These days everyone is looking for a MySQL DBA or MySQL Architect. I am regularly contacted by recruiters, Proven Scaling customers, and other contacts, and they all have the same question: “Where do we find MySQL people to hire?” Most of them have had requisitions open for 6+ months (I know of a few in the 12+ month range), they haven’t found anyone, and they’re feeling desperate now. Since I get this question so often, I thought I’d consolidate my advice on the subject and post it.

They don’t exist on the market today.

Currently there are many more job openings for MySQL people than there are qualified people to fill them. Many of you reading this and trying to hire someone are working for startups and are probably relatively “unknown”, perhaps you don’t have a lot to offer. This makes it even harder for you, as you must compete with the likes of Google, Facebook, and even MySQL itself. As soon as a qualified person starts looking, they are snatched up by someone. It is very unlikely that you will just happen upon a MySQL Architect with 5+ years experience etc., etc., that is on the market. Stop dreaming.

What can you do about it?

The lack of available qualified people to hire doesn’t mean you don’t have MySQL problems that need solving. As far as I’m concerned there are a few possible solutions:

  • Use consultants — Many times you can get by in the short term by using consultants to do some DBA-like tasks, and especially architect tasks. A consultant may also be able to help answer questions that a DBA would normally answer for your developers. Obviously this is somewhat self-serving, since this is the business I’m in.
  • Internal transfer — Transfer someone internally to fill the position, and train them into it. This is often the best option, if you have a large enough team. If you’re a small startup, though, you probably don’t have enough staff to make this work.
  • Hire a non-MySQL DBA — Hire someone who has a solid background in databases, but may not be a MySQL expert, and train them up on MySQL.
  • Hire a MySQL non-expert — Hire someone who is technically strong, knows some MySQL, but isn’t the expert you’re looking for, and train them into the position.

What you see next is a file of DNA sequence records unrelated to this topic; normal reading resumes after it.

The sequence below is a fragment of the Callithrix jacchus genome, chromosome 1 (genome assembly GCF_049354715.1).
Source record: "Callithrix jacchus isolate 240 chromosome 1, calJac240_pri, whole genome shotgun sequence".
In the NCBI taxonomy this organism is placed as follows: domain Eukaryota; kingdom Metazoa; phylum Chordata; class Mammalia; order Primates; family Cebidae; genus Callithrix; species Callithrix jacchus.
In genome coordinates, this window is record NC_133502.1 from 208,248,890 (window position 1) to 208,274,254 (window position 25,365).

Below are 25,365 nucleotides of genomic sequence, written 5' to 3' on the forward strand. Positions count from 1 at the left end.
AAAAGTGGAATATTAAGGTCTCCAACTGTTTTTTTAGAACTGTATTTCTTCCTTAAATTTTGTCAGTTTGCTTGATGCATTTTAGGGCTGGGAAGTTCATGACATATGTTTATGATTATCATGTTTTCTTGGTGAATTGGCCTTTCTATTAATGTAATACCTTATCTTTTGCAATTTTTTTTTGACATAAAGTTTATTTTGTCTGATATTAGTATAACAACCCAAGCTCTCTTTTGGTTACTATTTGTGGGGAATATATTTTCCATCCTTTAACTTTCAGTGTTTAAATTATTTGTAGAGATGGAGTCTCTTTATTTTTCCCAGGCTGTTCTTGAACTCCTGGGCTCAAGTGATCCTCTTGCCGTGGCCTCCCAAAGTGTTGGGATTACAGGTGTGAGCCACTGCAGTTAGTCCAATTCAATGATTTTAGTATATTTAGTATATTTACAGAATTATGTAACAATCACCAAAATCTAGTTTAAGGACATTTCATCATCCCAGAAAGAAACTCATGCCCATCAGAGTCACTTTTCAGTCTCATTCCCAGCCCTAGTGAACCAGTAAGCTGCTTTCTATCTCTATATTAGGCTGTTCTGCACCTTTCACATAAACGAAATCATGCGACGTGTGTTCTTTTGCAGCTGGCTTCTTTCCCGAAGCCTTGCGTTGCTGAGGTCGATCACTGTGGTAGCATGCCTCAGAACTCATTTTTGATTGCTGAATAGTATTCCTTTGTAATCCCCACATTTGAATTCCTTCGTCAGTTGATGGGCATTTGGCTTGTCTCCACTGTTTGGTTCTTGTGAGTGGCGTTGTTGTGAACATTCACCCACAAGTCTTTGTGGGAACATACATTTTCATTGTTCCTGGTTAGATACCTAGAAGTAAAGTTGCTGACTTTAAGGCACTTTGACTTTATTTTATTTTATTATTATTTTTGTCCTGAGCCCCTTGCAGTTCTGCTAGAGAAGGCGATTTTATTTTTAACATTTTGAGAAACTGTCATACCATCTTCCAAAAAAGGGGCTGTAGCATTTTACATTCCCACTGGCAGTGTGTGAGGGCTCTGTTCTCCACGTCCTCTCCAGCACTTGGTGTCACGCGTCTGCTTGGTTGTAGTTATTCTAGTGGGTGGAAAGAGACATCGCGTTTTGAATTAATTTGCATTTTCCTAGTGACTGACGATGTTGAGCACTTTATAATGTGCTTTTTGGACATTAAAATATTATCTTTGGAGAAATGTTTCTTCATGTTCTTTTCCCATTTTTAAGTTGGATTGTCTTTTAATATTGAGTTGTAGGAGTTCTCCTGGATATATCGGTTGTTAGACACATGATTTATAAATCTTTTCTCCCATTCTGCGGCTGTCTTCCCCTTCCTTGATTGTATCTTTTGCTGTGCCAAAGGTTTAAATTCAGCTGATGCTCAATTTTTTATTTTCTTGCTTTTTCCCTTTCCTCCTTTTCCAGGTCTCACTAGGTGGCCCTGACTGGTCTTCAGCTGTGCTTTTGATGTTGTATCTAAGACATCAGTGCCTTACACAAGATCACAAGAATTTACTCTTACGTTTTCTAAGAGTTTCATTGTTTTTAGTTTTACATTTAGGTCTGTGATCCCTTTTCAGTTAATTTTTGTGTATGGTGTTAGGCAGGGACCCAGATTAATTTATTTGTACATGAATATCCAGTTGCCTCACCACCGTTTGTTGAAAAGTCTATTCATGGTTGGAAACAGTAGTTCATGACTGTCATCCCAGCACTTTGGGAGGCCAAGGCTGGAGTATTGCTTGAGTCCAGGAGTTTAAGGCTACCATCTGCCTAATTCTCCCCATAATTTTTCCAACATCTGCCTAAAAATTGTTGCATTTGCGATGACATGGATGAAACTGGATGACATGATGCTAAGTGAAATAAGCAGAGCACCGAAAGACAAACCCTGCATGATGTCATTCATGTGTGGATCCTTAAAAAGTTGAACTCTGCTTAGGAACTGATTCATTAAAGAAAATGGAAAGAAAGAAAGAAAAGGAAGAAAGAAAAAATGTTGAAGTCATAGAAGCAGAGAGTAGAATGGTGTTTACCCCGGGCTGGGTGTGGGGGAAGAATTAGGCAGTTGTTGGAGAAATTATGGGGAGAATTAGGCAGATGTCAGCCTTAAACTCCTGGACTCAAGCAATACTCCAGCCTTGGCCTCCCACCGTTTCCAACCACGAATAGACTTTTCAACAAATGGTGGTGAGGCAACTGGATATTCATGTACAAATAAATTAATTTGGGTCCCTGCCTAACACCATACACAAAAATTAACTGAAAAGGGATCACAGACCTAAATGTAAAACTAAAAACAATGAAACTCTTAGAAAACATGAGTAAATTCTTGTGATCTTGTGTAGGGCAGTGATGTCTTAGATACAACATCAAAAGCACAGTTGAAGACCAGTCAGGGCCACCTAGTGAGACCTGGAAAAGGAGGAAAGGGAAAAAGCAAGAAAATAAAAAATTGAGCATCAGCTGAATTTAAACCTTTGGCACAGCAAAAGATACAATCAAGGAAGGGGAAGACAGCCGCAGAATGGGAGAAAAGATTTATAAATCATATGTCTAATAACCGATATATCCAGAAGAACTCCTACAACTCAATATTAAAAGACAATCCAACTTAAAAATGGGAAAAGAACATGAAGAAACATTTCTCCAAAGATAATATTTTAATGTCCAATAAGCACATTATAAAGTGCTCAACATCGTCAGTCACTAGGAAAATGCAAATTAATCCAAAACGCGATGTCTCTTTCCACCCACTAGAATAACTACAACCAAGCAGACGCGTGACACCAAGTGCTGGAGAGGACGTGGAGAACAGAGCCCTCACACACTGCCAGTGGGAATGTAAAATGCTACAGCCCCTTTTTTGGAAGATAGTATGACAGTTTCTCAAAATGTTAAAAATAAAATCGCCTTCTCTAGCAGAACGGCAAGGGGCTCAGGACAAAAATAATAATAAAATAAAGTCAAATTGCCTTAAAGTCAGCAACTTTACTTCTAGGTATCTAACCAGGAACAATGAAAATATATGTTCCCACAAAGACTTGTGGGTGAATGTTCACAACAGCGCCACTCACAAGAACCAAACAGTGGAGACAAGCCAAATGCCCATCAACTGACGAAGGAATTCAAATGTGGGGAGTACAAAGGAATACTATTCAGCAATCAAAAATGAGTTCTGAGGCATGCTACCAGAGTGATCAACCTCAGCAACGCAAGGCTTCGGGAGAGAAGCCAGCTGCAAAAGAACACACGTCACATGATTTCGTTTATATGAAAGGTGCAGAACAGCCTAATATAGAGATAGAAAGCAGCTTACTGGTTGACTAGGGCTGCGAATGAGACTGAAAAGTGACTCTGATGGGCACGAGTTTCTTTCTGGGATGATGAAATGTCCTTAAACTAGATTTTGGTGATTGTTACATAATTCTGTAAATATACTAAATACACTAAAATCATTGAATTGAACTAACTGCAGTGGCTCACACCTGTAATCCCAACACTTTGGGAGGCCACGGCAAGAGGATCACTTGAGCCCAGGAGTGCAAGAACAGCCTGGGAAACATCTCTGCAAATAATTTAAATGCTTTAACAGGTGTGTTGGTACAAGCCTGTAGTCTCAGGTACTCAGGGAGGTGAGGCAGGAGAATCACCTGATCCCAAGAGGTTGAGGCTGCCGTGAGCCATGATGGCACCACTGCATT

If you’re hiring someone new or transferring someone internally, you may want to consider enlisting some outside help in interviewing them to make sure they are a good fit for the position and have fairly high confidence that they will be capable of growing into the position. Proven Scaling offers interview assistance for exactly this purpose.

Okay, we’ve got someone, what now?

After you’ve hired someone from one of the above suggestions, you’ve got a warm body in a seat, but they are not a MySQL expert, so you’ll need to immediately get started on training them into the position. Here’s the basic general training plan I would suggest:

  • Books — Buy them all the books they could possibly want. I would suggest, at a minimum (depending on what you’re asking of them): MySQL, Pro MySQL, High Performance MySQL1, Understanding MySQL Internals, and Understanding the Linux Kernel. None of them are really meant to be read cover-to-cover, but they are good for understanding specific problems.
  • Training — Probably the best way to get them up to speed on a broad range of topics, would be to send them to MySQL’s formal training classes. I would recommend at least: MySQL for DBAs and MySQL 5.0 Performance Tuning. In addition, Proven Scaling can offer customized and specific training classes on certain topics, such as replication, partitioning, and scalability.
  • Consulting and/or Support — Hands-on work with a consultant is a great way to get specific questions answered and address any doubts or fears on an ongoing basis. Using a consultant for hand-holding during any potentially dangerous operations, migrations, installations, etc., is also a good way to ensure that nothing goes terribly wrong. My company, Proven Scaling, does this as well as Percona, and MySQL itself. You may also want to consider an ongoing support relationship with one of those companies as well.